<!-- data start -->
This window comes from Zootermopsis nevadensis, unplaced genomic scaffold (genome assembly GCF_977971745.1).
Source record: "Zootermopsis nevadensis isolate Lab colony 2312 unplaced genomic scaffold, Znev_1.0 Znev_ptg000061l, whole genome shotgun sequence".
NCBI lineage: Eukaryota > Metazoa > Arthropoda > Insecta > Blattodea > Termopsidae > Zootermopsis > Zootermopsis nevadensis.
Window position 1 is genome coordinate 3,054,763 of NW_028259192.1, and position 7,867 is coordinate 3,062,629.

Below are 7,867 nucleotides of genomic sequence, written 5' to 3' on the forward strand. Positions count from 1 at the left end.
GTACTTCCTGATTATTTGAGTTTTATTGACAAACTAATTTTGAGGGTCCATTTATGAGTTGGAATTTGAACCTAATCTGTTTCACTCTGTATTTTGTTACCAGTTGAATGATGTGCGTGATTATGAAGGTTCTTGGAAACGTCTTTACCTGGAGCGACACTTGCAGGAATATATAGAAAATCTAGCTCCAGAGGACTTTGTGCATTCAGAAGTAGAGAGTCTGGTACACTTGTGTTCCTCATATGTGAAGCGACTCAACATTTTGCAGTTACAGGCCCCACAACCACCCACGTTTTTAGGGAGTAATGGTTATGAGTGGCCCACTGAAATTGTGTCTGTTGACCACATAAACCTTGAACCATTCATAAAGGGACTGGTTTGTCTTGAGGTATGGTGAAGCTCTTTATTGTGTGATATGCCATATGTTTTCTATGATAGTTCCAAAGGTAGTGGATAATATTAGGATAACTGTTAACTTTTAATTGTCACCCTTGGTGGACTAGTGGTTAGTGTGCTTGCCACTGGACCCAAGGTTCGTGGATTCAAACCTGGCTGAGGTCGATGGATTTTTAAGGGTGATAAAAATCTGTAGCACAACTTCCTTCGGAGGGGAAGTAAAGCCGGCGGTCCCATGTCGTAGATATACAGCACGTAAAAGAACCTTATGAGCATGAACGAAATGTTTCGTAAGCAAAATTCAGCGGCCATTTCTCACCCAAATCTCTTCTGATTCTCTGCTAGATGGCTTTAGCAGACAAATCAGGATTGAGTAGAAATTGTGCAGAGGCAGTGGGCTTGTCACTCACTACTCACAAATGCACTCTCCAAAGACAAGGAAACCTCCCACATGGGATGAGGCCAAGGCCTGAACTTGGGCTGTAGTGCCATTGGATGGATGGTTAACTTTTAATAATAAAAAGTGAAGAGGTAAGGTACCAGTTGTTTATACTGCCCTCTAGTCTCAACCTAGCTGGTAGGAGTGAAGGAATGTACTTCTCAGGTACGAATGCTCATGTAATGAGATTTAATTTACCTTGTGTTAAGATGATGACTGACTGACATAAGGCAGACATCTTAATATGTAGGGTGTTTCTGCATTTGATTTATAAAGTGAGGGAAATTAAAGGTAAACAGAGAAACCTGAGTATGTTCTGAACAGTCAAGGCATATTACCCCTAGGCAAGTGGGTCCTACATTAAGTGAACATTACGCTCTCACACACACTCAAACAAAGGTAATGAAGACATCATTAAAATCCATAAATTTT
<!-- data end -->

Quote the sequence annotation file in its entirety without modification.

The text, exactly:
This window comes from Zootermopsis nevadensis, unplaced genomic scaffold (genome assembly GCF_977971745.1).
Source record: "Zootermopsis nevadensis isolate Lab colony 2312 unplaced genomic scaffold, Znev_1.0 Znev_ptg000061l, whole genome shotgun sequence".
NCBI lineage: Eukaryota > Metazoa > Arthropoda > Insecta > Blattodea > Termopsidae > Zootermopsis > Zootermopsis nevadensis.
Window position 1 is genome coordinate 3,054,763 of NW_028259192.1, and position 7,867 is coordinate 3,062,629.

Below are 7,867 nucleotides of genomic sequence, written 5' to 3' on the forward strand. Positions count from 1 at the left end.
GTACTTCCTGATTATTTGAGTTTTATTGACAAACTAATTTTGAGGGTCCATTTATGAGTTGGAATTTGAACCTAATCTGTTTCACTCTGTATTTTGTTACCAGTTGAATGATGTGCGTGATTATGAAGGTTCTTGGAAACGTCTTTACCTGGAGCGACACTTGCAGGAATATATAGAAAATCTAGCTCCAGAGGACTTTGTGCATTCAGAAGTAGAGAGTCTGGTACACTTGTGTTCCTCATATGTGAAGCGACTCAACATTTTGCAGTTACAGGCCCCACAACCACCCACGTTTTTAGGGAGTAATGGTTATGAGTGGCCCACTGAAATTGTGTCTGTTGACCACATAAACCTTGAACCATTCATAAAGGGACTGGTTTGTCTTGAGGTATGGTGAAGCTCTTTATTGTGTGATATGCCATATGTTTTCTATGATAGTTCCAAAGGTAGTGGATAATATTAGGATAACTGTTAACTTTTAATTGTCACCCTTGGTGGACTAGTGGTTAGTGTGCTTGCCACTGGACCCAAGGTTCGTGGATTCAAACCTGGCTGAGGTCGATGGATTTTTAAGGGTGATAAAAATCTGTAGCACAACTTCCTTCGGAGGGGAAGTAAAGCCGGCGGTCCCATGTCGTAGATATACAGCACGTAAAAGAACCTTATGAGCATGAACGAAATGTTTCGTAAGCAAAATTCAGCGGCCATTTCTCACCCAAATCTCTTCTGATTCTCTGCTAGATGGCTTTAGCAGACAAATCAGGATTGAGTAGAAATTGTGCAGAGGCAGTGGGCTTGTCACTCACTACTCACAAATGCACTCTCCAAAGACAAGGAAACCTCCCACATGGGATGAGGCCAAGGCCTGAACTTGGGCTGTAGTGCCATTGGATGGATGGTTAACTTTTAATAATAAAAAGTGAAGAGGTAAGGTACCAGTTGTTTATACTGCCCTCTAGTCTCAACCTAGCTGGTAGGAGTGAAGGAATGTACTTCTCAGGTACGAATGCTCATGTAATGAGATTTAATTTACCTTGTGTTAAGATGATGACTGACTGACATAAGGCAGACATCTTAATATGTAGGGTGTTTCTGCATTTGATTTATAAAGTGAGGGAAATTAAAGGTAAACAGAGAAACCTGAGTATGTTCTGAACAGTCAAGGCATATTACCCCTAGGCAAGTGGGTCCTACATTAAGTGAACATTACGCTCTCACACACACTCAAACAAAGGTAATGAAGACATCATTAAAATCCATAAATTTT